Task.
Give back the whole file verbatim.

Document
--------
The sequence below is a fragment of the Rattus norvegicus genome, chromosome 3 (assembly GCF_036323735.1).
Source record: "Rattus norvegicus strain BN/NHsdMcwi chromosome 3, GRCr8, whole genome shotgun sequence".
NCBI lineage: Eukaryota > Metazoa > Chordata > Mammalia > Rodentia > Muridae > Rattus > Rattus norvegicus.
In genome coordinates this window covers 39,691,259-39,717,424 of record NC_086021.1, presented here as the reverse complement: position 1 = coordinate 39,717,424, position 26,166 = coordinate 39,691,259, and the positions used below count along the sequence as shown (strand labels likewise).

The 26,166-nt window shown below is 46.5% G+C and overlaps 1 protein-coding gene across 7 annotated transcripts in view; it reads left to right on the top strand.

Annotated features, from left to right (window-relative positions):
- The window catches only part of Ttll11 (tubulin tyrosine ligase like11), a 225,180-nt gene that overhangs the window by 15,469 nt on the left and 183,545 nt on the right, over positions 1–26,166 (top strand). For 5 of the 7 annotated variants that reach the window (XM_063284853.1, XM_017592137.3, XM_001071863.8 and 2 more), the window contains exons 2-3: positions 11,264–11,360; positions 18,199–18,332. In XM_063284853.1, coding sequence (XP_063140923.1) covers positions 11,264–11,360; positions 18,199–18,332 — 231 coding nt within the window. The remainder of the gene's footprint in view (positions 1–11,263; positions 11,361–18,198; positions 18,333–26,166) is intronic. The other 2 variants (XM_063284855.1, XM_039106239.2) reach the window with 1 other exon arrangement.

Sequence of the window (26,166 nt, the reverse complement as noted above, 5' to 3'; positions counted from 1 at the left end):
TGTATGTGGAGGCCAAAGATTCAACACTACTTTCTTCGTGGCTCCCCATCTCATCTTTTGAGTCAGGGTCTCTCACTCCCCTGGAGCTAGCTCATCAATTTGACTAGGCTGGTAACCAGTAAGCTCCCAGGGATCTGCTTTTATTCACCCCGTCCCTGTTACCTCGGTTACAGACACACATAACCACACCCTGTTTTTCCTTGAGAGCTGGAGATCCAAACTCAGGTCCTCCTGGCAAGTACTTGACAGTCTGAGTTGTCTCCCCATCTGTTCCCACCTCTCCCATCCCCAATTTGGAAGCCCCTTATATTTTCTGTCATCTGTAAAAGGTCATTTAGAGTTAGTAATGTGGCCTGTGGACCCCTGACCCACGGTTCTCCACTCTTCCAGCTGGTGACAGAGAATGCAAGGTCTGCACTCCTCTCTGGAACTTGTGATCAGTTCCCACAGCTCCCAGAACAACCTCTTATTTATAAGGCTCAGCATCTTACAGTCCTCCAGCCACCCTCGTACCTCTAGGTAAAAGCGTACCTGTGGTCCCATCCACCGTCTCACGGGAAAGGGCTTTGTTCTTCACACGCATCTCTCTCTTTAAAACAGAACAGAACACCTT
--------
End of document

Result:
The sequence below is a fragment of the Rattus norvegicus genome, chromosome 3 (assembly GCF_036323735.1).
Source record: "Rattus norvegicus strain BN/NHsdMcwi chromosome 3, GRCr8, whole genome shotgun sequence".
NCBI lineage: Eukaryota > Metazoa > Chordata > Mammalia > Rodentia > Muridae > Rattus > Rattus norvegicus.
In genome coordinates this window covers 39,691,259-39,717,424 of record NC_086021.1, presented here as the reverse complement: position 1 = coordinate 39,717,424, position 26,166 = coordinate 39,691,259, and the positions used below count along the sequence as shown (strand labels likewise).

The 26,166-nt window shown below is 46.5% G+C and overlaps 1 protein-coding gene across 7 annotated transcripts in view; it reads left to right on the top strand.

Annotated features, from left to right (window-relative positions):
- The window catches only part of Ttll11 (tubulin tyrosine ligase like11), a 225,180-nt gene that overhangs the window by 15,469 nt on the left and 183,545 nt on the right, over positions 1–26,166 (top strand). For 5 of the 7 annotated variants that reach the window (XM_063284853.1, XM_017592137.3, XM_001071863.8 and 2 more), the window contains exons 2-3: positions 11,264–11,360; positions 18,199–18,332. In XM_063284853.1, coding sequence (XP_063140923.1) covers positions 11,264–11,360; positions 18,199–18,332 — 231 coding nt within the window. The remainder of the gene's footprint in view (positions 1–11,263; positions 11,361–18,198; positions 18,333–26,166) is intronic. The other 2 variants (XM_063284855.1, XM_039106239.2) reach the window with 1 other exon arrangement.

Sequence of the window (26,166 nt, the reverse complement as noted above, 5' to 3'; positions counted from 1 at the left end):
TGTATGTGGAGGCCAAAGATTCAACACTACTTTCTTCGTGGCTCCCCATCTCATCTTTTGAGTCAGGGTCTCTCACTCCCCTGGAGCTAGCTCATCAATTTGACTAGGCTGGTAACCAGTAAGCTCCCAGGGATCTGCTTTTATTCACCCCGTCCCTGTTACCTCGGTTACAGACACACATAACCACACCCTGTTTTTCCTTGAGAGCTGGAGATCCAAACTCAGGTCCTCCTGGCAAGTACTTGACAGTCTGAGTTGTCTCCCCATCTGTTCCCACCTCTCCCATCCCCAATTTGGAAGCCCCTTATATTTTCTGTCATCTGTAAAAGGTCATTTAGAGTTAGTAATGTGGCCTGTGGACCCCTGACCCACGGTTCTCCACTCTTCCAGCTGGTGACAGAGAATGCAAGGTCTGCACTCCTCTCTGGAACTTGTGATCAGTTCCCACAGCTCCCAGAACAACCTCTTATTTATAAGGCTCAGCATCTTACAGTCCTCCAGCCACCCTCGTACCTCTAGGTAAAAGCGTACCTGTGGTCCCATCCACCGTCTCACGGGAAAGGGCTTTGTTCTTCACACGCATCTCTCTCTTTAAAACAGAACAGAACACCTT